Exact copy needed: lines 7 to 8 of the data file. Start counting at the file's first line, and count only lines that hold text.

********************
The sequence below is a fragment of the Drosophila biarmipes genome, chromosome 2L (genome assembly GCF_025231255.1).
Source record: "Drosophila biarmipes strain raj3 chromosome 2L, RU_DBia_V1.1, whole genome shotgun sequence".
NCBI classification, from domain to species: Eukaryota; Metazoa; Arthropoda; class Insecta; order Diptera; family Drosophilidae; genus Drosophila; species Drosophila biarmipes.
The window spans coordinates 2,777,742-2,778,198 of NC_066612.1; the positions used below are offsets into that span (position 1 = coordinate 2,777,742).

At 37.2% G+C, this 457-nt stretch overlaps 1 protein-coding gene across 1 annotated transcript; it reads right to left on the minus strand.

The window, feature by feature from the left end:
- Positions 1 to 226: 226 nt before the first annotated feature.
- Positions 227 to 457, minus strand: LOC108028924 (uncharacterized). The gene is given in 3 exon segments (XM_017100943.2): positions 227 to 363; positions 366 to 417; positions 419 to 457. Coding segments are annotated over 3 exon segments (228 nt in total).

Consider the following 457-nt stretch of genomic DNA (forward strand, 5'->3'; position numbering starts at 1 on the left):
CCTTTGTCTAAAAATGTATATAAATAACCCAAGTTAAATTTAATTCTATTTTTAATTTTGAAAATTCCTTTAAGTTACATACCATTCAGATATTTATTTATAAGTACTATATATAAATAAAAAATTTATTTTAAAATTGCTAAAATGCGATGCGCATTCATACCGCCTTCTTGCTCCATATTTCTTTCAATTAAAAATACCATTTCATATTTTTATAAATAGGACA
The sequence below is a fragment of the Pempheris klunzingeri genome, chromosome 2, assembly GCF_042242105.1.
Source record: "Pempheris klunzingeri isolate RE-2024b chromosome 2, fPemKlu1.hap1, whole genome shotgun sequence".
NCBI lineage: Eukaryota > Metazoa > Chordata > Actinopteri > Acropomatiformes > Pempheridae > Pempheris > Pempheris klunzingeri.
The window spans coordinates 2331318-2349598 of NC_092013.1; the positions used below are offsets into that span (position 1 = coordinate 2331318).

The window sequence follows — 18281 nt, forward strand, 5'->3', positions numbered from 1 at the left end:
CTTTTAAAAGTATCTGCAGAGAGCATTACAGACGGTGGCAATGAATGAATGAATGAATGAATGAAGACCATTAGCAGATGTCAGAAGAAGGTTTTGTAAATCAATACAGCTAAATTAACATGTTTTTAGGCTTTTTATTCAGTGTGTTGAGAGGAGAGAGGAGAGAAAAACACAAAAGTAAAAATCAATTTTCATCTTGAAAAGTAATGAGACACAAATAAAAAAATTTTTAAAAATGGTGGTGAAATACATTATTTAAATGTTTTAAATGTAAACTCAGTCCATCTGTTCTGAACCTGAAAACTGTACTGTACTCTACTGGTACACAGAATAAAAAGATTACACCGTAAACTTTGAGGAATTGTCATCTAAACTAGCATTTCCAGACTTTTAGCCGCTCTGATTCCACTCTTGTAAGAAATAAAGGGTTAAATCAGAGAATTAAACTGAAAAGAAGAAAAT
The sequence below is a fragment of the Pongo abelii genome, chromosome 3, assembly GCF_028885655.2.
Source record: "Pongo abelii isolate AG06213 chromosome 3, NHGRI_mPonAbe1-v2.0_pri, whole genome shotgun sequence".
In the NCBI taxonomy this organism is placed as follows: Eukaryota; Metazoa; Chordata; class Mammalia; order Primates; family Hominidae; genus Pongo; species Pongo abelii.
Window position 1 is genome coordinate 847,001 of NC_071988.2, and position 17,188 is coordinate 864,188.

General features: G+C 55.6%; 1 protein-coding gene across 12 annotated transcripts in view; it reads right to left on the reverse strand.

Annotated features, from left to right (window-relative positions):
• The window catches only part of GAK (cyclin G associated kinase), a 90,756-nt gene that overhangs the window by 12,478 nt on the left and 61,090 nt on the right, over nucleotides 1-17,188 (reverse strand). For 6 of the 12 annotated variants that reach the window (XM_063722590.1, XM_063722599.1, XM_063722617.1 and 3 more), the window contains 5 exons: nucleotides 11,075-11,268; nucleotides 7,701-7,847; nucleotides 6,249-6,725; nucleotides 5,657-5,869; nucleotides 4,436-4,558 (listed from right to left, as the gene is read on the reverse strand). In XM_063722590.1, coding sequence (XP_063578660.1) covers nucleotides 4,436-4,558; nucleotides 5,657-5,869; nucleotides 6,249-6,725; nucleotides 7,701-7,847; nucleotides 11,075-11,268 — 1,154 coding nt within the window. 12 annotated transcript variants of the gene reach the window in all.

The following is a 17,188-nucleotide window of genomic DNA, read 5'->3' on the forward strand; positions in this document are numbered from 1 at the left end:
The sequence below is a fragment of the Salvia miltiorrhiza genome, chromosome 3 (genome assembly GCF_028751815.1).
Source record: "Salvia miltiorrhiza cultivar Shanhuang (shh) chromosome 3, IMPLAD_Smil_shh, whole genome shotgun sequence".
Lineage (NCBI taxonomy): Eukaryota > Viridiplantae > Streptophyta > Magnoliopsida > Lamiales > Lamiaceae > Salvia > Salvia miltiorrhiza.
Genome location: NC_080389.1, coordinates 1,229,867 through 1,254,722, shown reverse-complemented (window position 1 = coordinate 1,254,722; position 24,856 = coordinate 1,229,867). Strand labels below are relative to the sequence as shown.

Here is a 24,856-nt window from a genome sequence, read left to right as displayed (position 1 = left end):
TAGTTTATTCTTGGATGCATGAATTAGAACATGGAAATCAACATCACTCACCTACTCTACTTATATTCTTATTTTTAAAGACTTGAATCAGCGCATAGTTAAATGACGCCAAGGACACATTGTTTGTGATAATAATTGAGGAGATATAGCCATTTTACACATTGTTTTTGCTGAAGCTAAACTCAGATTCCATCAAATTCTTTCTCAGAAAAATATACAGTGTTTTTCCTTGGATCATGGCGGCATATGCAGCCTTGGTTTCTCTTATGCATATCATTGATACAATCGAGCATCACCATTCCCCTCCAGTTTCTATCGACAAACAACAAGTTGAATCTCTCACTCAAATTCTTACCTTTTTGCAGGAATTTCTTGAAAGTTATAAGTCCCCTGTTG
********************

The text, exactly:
- Positions 1 to 226: 226 nt before the first annotated feature.
- Positions 227 to 457, minus strand: LOC108028924 (uncharacterized). The gene is given in 3 exon segments (XM_017100943.2): positions 227 to 363; positions 366 to 417; positions 419 to 457. Coding segments are annotated over 3 exon segments (228 nt in total).